Many find hospitality work in the many bars and cafes that abound in Amsterdam and other towns/areas in the Netherlands. Most just walk in and ask the manager if there is a position available. Your best bet is to make contact with places that employ English speaking travellers such as one of the many Irish bars.
Finding a job in a hostel is very popular. There are a number of hostels in the Netherlands that are usually staffed by travellers. Jobs range from being on reception to cleaning the facilities to working in the bar and café (if the hostel has these). In return for your work you should receive accommodation (usually just a bed in a dorm room), maybe meals and a small wage, though some hostels will agree to providing free accommodation in return for a few hours work. This can leave you free to work somewhere else casually. Have a look at HostelWorld website, you can research hostels and approach them for work. Also read my blog on finding a job in a hostel.
Office work is available to English speaking travellers who can answer phones, undertake general administration duties and are fast at entering data. Most work can be found through recruitment agencies so contact some of the big ones like Randstad, Adecco, etc.
The Netherlands is known for its tulips and every year casuals are required to help in the bulb industry to , dig, pick, peel, sort, count and pack bulbs. Work is available during spring and autumn. As well, factories need people to pick and pack the bulbs. Other agricultural work picking fruit and vegetables such as asparagus, strawberries, apples, etc. can be found over the warmer months from mid-April to October. An agency to contact for this type of work is Creyf’s www.creysf.nl which has branches through the Netherlands.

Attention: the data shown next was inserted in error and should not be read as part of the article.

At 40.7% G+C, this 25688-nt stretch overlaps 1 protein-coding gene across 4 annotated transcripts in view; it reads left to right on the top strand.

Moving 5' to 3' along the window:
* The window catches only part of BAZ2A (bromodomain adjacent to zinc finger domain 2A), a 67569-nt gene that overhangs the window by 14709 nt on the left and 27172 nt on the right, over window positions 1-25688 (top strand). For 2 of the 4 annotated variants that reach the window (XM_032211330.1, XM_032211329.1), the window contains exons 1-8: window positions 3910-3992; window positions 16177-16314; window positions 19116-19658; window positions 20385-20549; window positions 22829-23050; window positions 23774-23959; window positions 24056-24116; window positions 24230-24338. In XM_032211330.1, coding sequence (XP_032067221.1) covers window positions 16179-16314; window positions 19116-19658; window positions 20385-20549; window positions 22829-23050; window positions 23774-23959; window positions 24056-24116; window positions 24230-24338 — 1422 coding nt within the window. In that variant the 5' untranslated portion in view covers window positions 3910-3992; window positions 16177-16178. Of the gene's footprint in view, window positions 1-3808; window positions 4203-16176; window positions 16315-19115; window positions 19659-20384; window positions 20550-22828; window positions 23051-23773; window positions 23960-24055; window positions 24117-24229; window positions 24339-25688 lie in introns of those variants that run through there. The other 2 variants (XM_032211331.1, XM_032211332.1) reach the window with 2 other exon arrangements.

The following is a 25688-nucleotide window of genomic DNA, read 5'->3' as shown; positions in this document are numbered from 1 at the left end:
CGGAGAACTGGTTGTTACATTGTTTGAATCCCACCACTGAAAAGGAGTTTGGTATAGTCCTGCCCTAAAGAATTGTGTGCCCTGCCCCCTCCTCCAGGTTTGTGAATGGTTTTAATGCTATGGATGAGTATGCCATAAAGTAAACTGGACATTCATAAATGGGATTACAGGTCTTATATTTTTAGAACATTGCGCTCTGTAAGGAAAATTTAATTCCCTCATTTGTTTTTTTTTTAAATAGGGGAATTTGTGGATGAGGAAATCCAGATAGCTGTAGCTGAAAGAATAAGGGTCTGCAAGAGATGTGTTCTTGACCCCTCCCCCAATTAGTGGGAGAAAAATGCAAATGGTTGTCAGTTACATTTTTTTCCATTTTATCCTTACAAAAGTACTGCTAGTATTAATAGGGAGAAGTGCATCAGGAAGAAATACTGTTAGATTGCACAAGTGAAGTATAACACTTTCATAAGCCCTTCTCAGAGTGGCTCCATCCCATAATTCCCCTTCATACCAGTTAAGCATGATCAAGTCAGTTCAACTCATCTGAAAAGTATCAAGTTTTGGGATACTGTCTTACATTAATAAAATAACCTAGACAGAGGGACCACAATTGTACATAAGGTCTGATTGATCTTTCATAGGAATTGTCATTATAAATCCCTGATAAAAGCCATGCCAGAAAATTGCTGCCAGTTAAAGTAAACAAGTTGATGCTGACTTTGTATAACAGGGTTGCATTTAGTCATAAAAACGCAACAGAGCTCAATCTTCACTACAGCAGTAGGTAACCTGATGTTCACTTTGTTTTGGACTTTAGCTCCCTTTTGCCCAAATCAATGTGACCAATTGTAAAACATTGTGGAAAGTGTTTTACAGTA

Most Dutch speak English proficiently however, there are English language schools that you could contact for a Teaching English job such as Berlitz, Linguarama and Language Express. Students will mostly be business people wishing to improve their English.
Playing in another country is usually the best part of any working holiday and the Netherlands offers a lot of opportunities to explore and experience Dutch life and the rest of Europe.
You will have it in your mind what you might want to see and do but firstly I would think about how you will get around. Amsterdam is pretty easy to travel around and has a very good public transport system. Get yourself a day or 7-day ticket and make the most of your time in Amsterdam.
High on your list of things to see and do might be visiting a cheese factory, buying some wooden clogs to wear, seeing a windmill in action. You could do all this by walking, hiring a bike and riding around on using Amsterdam's Public Transport System. If you decide to use the Public Transport System you can purchase a daily or weekly ticket to do so. Find out more about them here.
Popular places to visit and things to do in Amsterdam include walking through the Red Light District - as many do - and/or sit in one of the many cafes or visit the former Heineken factory and learn about one of the world's favourite beers. Being a little more touristy you could visit the Royal Palace, the Van Gogh Museum and the Anne Frank House. To see many of the sites quickly you could take the Hop-on Hop-off Tourist Bus that will take you to them then you can return at your own leisure. The best thing to do is to do some research on Amsterdam and the Netherlands and then get going.
So. you don't have to wait in long queues to enter many of the sites in Amsterdam and around The Netherlands purchase a ticket in advance. Check out the options following.
A working holiday in The Netherlands isn't as popular as some other destinations like the UK however, it has a lot of advantages. Even though English isn't the first language many Dutch speak it. And with the large number of English speaking tourist who visit Amsterdam and the rest of The Netherlands there are work opportunities available for travellers. The Netherlands is also well located in Europe ensuring you can easily reach other European countries. So consider The Netherlands as a working holiday destination.
Sharyn has travelled most of her life thanks to her dad who worked for an airline. In her 20’s she went overseas and spent 4 years living, working, playing and travelling through many countries. Her travels inspire her ‘Live Work and Play’ series of working holiday guides and LiveWorkPlayTravel where she shares her knowledge of travel, being a digital nomad and blogging. Sharyn continues to travel and currently calls Melbourne home.